World Diabetes Day

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World Diabetes Day was created by the International Diabetes Federation and the World Health Organization in response to growing concerns about the escalating health threat posed by diabetes across the globe.

Diabetes, which is a group of conditions characterized by elevated blood glucose (sugar), affects over 30 million children and adults in the United States, which is 1 in 11 Americans. Outside of this, 84 million Americans have prediabetes and are at risk of developing type 2 diabetes; 90% of these individuals are not even aware their blood sugars are elevated. Every 21 seconds someone in the United States is diagnosed with diabetes. If current trends continue, studies project that as many as one in three American adults could have diabetes by 2050.

Outside of the staggering growth of the diabetes epidemic, there are economic implications as well. The total cost of diabetes and prediabetes in the United States is about $322 billion annually, including both direct medical costs and reduced productivity. These costs are a burden on employers as well as employees and continue to increase year after year. For example, the average price of insulin alone has nearly tripled between 2002 and 2013!

Prevention is the key to successfully decreasing these staggering statistics on diabetes, with the focus on type 2 diabetes, which accounts for about 90% of diagnosed cases in the United States. There are many factors that put you at risk for developing type 2 diabetes and unfortunately some of them are out of your control; for instance genetics or race. However, focusing on those factors you can control is the best prevention method:

Control Your Weight

Excess weight is the single most important cause of type 2 diabetes. Being overweight increases the chances of developing type 2 diabetes seven fold. Being obese makes you 20 to 40 times more likely to develop diabetes than someone with a healthy weight.

Losing weight can help if your weight is above the healthy-weight range. Losing 7 to 10 percent of your current weight can cut your chances of developing type 2 diabetes in half.

Get Moving—and Turn Off the Television

Inactivity promotes type 2 diabetes. Working your muscles more often and making them work harder improves their ability to use insulin and absorb glucose. Studies suggest that walking briskly for a half hour every day reduces the risk of developing type 2 diabetes by 30 percent.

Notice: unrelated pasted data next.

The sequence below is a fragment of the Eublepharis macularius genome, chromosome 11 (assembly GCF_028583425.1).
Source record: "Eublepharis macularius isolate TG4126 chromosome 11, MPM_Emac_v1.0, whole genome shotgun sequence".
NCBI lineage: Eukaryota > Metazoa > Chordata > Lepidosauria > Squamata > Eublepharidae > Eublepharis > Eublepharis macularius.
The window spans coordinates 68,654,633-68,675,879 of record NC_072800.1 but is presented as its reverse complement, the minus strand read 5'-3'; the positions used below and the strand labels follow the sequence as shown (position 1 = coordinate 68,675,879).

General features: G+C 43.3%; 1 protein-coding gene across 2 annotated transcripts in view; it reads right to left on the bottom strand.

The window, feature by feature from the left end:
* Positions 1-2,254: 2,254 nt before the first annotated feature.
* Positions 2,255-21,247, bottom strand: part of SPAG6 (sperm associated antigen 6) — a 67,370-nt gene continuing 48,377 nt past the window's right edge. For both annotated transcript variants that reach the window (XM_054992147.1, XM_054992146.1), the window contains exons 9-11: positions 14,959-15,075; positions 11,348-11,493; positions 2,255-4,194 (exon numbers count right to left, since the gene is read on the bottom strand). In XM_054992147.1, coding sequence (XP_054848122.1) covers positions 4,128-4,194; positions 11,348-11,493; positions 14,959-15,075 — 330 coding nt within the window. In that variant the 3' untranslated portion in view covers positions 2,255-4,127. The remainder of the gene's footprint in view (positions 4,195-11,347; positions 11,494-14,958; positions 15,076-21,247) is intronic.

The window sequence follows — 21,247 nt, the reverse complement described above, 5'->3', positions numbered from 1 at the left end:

Television-watching appears to be an especially-detrimental form of inactivity: Every two hours you spend watching TV instead of pursuing something more active increases the chances of developing diabetes by 20 percent; it also increases the risk of heart disease (15 percent) and early death (13 percent). The more television people watch, the more likely they are to be overweight or obese, and this seems to explain part of the TV viewing-diabetes link. The unhealthy diet patterns associated with TV watching may also explain some of this relationship.

Tune Up Your Diet

Four dietary changes can have a big impact on the risk of type 2 diabetes:

  1. Increase the fiber in your diet by eating more whole fruits and vegetables and whole or intact grains. Fiber has been shown to decrease spikes in blood sugar and help the body manage blood sugars better. In addition, foods high in fiber tend to also be high in necessary vitamins and minerals.
  2.  Skip the sugary drinks, and choose water, coffee, or tea instead. Sugary drinks, such as regular soda, juice and energy drinks cause blood sugars to spike, provide no nutritional value and aid in weight gain.
  3. Choose healthy, unsaturated fats, such as olive and canola oils, nuts, seeds, nut butters and fish, instead of unhealthy, trans fats or hydrogenated oils, such as the ones found in highly processed snack foods, fast food restaurants and fried foods.
  4. Watch your red meat consumption, including beef and pork, and avoid processed meats such as hot dogs and sausages.

If You Smoke, Try to Quit

Add type 2 diabetes to the long list of health problems linked with smoking. Smokers are roughly 50 percent more likely to develop diabetes than nonsmokers, and heavy smokers have an even higher risk.

Alcohol Now and Then May Help

A growing body of evidence links moderate alcohol consumption with reduced risk of heart disease. The same may be true for type 2 diabetes. Moderate amounts of alcohol—up to a drink a day for women, up to two drinks a day for men—increases the efficiency of insulin at getting glucose inside cells. And some studies indicate that moderate alcohol consumption decreases the risk of type 2 diabetes. If you already drink alcohol, the key is to keep your consumption in the moderate range, as higher amounts of alcohol could increase diabetes risk. If you don’t drink alcohol, there’s no need to start—you can get the same benefits by losing weight, exercising more, and changing your eating patterns.

Diabetes can be a serious disease and is becoming a problem epidemic in the United States. Prevention is the best medicine; keep these strategies in mind for better blood sugar management!

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